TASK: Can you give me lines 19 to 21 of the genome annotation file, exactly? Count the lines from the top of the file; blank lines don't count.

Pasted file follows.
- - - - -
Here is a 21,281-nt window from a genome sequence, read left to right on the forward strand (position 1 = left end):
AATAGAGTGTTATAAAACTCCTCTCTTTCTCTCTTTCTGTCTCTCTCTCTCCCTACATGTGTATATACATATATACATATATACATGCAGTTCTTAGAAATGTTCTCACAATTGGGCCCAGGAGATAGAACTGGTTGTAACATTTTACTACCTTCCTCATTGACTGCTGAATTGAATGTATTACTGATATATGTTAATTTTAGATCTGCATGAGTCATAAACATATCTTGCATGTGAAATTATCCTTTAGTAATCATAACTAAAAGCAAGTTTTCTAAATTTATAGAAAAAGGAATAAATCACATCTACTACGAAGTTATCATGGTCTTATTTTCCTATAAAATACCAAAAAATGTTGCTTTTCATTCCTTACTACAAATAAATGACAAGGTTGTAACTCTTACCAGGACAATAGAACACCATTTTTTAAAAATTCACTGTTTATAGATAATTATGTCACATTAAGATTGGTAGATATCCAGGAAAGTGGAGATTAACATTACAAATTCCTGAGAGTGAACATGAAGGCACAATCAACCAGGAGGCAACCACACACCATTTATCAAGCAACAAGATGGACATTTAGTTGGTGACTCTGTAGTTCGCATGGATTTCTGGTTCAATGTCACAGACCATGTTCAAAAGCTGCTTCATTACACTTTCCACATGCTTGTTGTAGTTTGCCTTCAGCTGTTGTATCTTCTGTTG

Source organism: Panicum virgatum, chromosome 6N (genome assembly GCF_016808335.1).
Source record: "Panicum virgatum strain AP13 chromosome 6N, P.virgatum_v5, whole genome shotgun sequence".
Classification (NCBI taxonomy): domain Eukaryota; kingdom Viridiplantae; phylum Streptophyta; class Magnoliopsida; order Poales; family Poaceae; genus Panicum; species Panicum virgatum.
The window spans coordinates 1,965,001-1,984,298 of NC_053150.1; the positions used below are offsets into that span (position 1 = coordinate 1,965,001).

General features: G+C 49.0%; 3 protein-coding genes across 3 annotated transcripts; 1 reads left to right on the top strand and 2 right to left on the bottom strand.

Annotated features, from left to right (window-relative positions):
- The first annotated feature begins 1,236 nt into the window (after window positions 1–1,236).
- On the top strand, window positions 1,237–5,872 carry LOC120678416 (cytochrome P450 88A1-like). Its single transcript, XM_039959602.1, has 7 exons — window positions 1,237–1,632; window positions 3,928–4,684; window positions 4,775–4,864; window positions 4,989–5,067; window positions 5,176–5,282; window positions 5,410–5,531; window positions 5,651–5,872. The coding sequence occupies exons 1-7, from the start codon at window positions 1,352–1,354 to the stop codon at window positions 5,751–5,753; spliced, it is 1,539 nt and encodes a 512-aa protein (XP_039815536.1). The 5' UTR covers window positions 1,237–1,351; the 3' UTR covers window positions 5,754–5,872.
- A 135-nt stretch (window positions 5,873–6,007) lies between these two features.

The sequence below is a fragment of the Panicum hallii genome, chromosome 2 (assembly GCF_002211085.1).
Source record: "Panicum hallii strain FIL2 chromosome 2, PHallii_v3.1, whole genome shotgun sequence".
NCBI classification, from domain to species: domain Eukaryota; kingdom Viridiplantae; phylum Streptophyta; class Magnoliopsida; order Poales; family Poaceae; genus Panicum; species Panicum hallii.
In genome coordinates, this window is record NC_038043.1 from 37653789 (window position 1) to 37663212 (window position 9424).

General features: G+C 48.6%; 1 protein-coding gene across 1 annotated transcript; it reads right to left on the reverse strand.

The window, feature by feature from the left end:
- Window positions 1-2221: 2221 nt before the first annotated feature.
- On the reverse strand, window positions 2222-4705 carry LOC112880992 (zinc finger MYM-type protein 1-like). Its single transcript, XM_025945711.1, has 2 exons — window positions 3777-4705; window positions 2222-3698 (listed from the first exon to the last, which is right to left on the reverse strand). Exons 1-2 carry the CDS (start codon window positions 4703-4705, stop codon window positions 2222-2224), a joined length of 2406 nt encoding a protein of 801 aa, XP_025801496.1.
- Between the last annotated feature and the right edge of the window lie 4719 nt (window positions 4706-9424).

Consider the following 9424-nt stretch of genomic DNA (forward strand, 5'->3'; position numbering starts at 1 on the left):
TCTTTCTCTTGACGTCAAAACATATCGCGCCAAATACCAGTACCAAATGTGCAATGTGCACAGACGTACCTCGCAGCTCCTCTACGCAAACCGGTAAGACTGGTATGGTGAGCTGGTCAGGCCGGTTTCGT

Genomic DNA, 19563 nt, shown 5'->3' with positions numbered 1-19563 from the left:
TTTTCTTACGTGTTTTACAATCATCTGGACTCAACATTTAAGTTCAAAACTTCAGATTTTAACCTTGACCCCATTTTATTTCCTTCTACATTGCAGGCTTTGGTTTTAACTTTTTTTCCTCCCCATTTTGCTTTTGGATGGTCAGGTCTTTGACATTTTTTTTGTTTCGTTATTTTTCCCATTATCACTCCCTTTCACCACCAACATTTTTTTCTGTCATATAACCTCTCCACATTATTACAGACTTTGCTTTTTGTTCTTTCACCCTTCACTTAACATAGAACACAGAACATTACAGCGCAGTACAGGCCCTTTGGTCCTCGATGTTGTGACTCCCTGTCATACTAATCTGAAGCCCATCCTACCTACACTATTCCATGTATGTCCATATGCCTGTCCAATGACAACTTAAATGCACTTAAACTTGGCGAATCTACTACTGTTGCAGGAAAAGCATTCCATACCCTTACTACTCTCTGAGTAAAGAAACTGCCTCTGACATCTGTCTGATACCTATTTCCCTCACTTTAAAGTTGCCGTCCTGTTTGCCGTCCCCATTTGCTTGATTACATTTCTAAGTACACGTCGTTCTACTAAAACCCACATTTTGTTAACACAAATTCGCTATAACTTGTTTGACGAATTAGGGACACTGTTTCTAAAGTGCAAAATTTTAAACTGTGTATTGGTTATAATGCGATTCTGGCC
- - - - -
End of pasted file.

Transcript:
- On the reverse strand, window positions 2222-4705 carry LOC112880992 (zinc finger MYM-type protein 1-like). Its single transcript, XM_025945711.1, has 2 exons — window positions 3777-4705; window positions 2222-3698 (listed from the first exon to the last, which is right to left on the reverse strand). Exons 1-2 carry the CDS (start codon window positions 4703-4705, stop codon window positions 2222-2224), a joined length of 2406 nt encoding a protein of 801 aa, XP_025801496.1.
- Between the last annotated feature and the right edge of the window lie 4719 nt (window positions 4706-9424).

Consider the following 9424-nt stretch of genomic DNA (forward strand, 5'->3'; position numbering starts at 1 on the left):